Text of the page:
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Misdemeanor on Job App? Disclose It Strategically in 2024 (Tips & How to)

Explaining a misdemeanor on a job application can be approached with honesty and transparency. Provide a concise account of the offense, focusing on essential details. Accept accountability for your behavior, admitting to mistakes without trying to justify or excuse them.
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What is a Misdemeanor?

According to Forbes, a misdemeanor is a criminal offense that is less severe than a felony [1]. However, the classification of a misdemeanor can vary from state to state.

Generally, misdemeanors carry a maximum penalty of a year or less in prison, but some states may allow longer jail terms. The specific statute defining the offense determines whether it is classified as a misdemeanor.

In some states, offenses with a maximum penalty of six months or less are considered petty offenses. Additionally, many states categorize misdemeanors into different classes or levels, such as:

  • Class A misdemeanors, punishable by up to a year of imprisonment
  • Class B misdemeanors, punishable by up to six months imprisonment
  • Class C misdemeanors, punishable by up to 30 days imprisonment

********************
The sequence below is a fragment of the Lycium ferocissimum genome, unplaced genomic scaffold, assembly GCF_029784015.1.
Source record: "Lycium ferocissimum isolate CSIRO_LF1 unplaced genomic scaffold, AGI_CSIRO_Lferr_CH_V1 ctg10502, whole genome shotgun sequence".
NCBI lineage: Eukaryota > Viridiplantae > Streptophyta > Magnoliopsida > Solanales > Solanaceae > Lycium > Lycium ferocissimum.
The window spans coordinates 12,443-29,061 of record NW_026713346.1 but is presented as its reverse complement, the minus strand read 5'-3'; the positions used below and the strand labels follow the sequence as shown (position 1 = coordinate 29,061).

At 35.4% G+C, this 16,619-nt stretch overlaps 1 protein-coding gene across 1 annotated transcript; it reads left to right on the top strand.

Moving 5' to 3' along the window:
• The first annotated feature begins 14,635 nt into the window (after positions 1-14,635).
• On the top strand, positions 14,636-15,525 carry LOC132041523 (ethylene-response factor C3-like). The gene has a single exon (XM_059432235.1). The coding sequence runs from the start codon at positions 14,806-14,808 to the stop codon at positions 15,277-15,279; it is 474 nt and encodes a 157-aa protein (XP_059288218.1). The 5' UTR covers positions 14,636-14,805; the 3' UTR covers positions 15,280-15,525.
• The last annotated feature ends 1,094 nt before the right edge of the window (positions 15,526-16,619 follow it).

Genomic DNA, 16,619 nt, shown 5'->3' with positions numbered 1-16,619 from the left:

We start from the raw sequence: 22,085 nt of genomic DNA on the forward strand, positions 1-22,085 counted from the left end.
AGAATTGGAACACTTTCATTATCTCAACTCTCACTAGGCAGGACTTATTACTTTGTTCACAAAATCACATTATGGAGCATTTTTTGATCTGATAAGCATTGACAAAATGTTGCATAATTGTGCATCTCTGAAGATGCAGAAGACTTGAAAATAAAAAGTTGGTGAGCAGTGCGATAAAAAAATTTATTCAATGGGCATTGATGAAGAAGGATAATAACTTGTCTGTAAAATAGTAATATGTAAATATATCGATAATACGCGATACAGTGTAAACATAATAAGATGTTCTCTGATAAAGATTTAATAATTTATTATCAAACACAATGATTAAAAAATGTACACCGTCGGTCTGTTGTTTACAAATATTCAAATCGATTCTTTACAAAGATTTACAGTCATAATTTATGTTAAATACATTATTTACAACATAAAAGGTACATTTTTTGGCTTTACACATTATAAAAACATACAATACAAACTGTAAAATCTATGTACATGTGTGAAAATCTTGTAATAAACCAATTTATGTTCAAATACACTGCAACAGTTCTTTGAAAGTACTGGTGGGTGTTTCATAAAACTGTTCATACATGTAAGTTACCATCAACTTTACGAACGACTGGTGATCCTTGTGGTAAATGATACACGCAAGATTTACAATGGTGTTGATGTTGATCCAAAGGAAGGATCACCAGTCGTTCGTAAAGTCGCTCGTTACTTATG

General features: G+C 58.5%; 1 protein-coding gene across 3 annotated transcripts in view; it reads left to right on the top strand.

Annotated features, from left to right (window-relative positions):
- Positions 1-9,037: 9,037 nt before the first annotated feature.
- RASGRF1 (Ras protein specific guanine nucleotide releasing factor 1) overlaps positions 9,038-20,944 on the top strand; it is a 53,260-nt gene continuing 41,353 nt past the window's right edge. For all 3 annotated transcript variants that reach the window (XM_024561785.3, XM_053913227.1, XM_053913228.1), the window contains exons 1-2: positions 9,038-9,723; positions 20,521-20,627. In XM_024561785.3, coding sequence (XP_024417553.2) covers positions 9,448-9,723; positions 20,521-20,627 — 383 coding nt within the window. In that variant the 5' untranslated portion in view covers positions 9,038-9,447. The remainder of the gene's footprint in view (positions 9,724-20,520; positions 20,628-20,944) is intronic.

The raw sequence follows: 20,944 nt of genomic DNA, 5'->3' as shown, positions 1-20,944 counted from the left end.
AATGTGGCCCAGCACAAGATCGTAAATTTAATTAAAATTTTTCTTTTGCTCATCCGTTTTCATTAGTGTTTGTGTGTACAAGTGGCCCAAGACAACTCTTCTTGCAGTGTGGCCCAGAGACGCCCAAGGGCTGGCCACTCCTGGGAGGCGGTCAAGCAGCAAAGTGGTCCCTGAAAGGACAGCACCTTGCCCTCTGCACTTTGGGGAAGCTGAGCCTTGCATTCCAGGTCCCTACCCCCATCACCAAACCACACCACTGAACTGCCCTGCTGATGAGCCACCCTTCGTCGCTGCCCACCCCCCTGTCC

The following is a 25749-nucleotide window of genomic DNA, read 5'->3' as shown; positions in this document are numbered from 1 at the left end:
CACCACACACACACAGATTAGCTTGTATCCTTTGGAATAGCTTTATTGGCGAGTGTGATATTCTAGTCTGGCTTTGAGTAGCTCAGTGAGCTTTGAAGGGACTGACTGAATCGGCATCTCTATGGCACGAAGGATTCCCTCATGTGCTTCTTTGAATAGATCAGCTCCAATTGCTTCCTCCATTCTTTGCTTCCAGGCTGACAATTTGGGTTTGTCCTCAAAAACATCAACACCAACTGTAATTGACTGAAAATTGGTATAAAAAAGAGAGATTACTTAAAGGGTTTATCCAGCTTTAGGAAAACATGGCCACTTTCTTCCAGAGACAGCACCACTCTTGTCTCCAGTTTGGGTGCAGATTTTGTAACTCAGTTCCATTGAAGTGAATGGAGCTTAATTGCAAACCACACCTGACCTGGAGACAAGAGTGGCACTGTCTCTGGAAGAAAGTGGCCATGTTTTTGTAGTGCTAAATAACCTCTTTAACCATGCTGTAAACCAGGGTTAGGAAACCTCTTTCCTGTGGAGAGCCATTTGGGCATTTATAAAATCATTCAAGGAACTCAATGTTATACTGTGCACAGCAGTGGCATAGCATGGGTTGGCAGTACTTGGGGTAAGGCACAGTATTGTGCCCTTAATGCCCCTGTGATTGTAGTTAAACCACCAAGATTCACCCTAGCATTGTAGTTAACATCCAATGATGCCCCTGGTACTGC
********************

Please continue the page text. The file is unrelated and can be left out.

In contrast, felony offenses typically result in penalties that include more than a year of incarceration.

Can You Get a Job With a Misdemeanor?

You can still get a job with a misdemeanor offense on your criminal history. There are no federal law or state laws that prohibit people with a criminal past from securing employment. However, a misdemeanor conviction history might make an application process more difficult.

Certain misdemeanor convictions, especially those related to drug offenses, domestic violence, or DUIs, may make it harder to secure employment in specific fields like healthcare, counseling, or law enforcement. For example, Uber and Lyft have policies that disqualify drivers with recent DUI convictions.

In addition to potential employment challenges, having a misdemeanor on your record can also make it harder to find housing, get a loan, or manage finances. However, these challenges are generally less severe than those faced by individuals with felony convictions.

How to Deal With a Misdemeanor During the Job Application Process

According to SCLG, when discussing a misdemeanor on a job application or during an interview, it’s important to follow these guidelines [2]:

Do not lie – Your initial reaction might be to deny that you were convicted of a criminal charge. But a misdemeanor will likely show up when a potential employer runs a criminal background check. Your character will definitely get questioned if you are caught in a lie – SCLG.

  • Keep it brief: Provide basic information about the misdemeanor without going into unnecessary details. Long explanations can raise more questions.
  • Show growth: Highlight how the experience has helped you grow and become a better person. Explain what you’ve learned and how you’ve changed.